Main Record - Tipperary North
|Saint Patrick's Church, Curragunneen, Tipperary North
|Date||1810 - 1815|
|Categories of Special Interest||ARCHITECTURAL ARTISTIC HISTORICAL SOCIAL|
|Original Use||church/chapel|| |
Surviving front gable wall and part of side walls of detached T-plan church, built 1812. Sandstone rubble walls with dressed stone to openings, string course, copings and with rendered corner buttresses. Liimestone date plaque over doorway. Four-centred arched window to upper gable with hood molulding and latticed coloured glass and round-arched arcading consisting of two blind arches to each side of higher door opening with timber matchboard double doors and separated by pilasters with imposts. Remains of tiled floor to interior of structure. Bell stand comprising four partly-fluted cast-iron columns supporting cast-iron bell with raised lettering. Modern church built 1982 adjoins site to south and contains sculpted reredos from older church. Graveyard surrounds structure, with rendered walls with decorative wrought-iron gates.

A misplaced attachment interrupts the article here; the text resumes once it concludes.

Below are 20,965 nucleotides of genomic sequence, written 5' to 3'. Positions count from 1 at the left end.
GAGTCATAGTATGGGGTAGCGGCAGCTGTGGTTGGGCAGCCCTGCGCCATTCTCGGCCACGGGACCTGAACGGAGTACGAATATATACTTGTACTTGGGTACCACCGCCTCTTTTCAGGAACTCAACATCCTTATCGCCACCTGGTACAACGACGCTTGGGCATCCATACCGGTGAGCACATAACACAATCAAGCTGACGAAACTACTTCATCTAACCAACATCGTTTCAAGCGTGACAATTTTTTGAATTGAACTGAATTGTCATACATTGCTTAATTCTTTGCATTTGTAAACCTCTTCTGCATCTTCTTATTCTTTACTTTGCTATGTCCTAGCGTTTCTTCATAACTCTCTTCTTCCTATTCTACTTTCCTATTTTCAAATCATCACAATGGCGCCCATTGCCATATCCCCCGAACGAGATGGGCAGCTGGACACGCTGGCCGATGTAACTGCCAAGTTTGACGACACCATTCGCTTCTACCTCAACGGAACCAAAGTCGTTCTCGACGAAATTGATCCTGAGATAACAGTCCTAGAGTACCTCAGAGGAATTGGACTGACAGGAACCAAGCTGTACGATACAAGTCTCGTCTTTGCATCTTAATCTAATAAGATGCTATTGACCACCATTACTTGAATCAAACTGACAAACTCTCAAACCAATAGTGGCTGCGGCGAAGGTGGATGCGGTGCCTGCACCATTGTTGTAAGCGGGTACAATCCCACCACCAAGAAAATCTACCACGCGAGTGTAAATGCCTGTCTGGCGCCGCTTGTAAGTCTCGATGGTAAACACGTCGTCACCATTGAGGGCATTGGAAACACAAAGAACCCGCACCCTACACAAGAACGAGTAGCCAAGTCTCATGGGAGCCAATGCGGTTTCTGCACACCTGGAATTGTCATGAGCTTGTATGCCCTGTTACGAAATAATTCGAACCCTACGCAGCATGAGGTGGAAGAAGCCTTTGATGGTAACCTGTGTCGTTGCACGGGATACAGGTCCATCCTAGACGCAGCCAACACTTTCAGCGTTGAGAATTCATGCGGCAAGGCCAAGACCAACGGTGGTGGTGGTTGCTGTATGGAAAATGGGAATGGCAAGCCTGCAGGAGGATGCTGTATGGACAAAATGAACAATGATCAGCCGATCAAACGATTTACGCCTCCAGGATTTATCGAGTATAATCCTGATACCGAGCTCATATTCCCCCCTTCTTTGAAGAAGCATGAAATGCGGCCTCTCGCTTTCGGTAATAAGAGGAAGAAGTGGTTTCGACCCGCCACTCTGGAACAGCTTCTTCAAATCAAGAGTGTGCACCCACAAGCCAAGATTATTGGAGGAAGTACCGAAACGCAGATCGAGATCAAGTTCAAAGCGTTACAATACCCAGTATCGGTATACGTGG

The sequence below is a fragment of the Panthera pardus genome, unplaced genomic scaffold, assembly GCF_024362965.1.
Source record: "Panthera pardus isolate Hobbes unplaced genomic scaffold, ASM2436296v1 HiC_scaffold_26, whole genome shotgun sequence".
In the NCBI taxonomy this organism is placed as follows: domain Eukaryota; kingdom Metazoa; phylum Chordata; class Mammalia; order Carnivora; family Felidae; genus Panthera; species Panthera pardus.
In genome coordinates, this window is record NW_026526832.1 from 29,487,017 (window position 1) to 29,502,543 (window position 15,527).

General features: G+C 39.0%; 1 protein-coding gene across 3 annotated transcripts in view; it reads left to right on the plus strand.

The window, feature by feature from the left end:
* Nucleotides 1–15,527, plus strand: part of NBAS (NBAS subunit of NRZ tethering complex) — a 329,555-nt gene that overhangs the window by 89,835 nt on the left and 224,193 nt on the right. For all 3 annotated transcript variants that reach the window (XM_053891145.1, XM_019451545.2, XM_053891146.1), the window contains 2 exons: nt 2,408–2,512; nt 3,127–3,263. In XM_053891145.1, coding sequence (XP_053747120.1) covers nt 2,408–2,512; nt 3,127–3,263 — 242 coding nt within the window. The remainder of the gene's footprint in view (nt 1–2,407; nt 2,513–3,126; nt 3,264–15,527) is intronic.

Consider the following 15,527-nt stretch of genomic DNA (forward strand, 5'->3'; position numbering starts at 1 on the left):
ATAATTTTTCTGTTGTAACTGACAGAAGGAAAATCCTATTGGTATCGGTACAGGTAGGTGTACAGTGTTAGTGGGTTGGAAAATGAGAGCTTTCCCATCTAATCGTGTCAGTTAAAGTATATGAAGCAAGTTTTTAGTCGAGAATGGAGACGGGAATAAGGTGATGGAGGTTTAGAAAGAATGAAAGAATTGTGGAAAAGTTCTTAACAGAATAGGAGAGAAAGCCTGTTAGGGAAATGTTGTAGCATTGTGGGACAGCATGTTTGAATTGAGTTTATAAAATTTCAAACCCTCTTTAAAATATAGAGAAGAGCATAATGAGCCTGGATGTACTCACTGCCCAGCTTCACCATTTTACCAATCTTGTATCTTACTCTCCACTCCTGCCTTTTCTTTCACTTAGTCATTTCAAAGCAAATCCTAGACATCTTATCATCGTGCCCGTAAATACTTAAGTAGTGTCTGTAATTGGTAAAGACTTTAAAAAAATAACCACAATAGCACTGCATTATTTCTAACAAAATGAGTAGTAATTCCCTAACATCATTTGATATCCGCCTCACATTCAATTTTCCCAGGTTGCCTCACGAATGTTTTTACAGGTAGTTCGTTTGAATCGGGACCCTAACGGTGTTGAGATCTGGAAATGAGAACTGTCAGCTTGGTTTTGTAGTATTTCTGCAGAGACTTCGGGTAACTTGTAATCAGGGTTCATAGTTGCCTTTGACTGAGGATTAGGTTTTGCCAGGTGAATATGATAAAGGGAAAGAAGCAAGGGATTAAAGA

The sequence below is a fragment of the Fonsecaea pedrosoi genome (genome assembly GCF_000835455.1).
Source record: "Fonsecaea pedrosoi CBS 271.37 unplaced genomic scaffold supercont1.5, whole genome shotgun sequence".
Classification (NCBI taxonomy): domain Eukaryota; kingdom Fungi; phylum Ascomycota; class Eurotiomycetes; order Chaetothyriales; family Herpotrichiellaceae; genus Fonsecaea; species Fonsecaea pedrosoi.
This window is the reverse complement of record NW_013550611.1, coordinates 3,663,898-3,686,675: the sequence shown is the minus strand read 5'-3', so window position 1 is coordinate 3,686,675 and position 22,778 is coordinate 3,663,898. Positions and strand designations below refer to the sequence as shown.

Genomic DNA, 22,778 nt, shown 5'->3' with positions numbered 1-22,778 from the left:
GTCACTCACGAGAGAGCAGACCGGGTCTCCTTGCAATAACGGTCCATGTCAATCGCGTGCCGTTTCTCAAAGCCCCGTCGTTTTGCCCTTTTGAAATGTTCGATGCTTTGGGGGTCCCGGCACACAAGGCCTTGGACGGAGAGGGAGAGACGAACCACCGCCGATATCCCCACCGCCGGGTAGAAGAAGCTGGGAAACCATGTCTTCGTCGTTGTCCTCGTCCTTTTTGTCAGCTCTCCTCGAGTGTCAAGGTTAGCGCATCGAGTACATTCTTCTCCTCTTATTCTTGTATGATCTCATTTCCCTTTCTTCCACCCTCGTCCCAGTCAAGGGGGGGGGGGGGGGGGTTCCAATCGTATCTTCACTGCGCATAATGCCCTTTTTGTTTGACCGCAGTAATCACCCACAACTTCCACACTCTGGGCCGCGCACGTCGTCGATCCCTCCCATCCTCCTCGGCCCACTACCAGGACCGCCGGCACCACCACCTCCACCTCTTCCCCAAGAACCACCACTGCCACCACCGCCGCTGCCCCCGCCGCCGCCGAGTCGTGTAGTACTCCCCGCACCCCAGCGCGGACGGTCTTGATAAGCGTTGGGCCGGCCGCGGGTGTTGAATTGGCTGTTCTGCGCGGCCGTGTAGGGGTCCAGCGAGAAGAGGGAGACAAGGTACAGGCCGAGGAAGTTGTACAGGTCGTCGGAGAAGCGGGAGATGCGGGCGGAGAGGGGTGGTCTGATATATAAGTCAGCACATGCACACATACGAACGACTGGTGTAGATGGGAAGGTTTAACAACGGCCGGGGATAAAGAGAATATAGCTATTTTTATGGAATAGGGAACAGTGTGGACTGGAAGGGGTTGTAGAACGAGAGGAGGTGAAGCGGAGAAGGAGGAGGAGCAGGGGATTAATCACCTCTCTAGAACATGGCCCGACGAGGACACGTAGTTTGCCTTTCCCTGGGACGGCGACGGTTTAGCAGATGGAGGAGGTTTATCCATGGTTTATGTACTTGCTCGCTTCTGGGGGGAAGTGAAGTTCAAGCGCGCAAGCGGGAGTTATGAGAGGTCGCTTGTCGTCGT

This is a notable example of the replacement of a church building with a newer model, but with the sympathetic retention of the gates, entrance and footprint of the derelict building. The old church, an exceptionally early example of Hiberno-Romanesque revival architecture, apparently influenced by St Cronan's Church, Roscrea. It is of artistic and architectural interest and provides a historical context to the new church. The new church, built by voluntary labour of the parishioners, uses the pointed window openings, longitudinal emphasis and pitched roof typical of older church vocabulary but in a candidly modern style.
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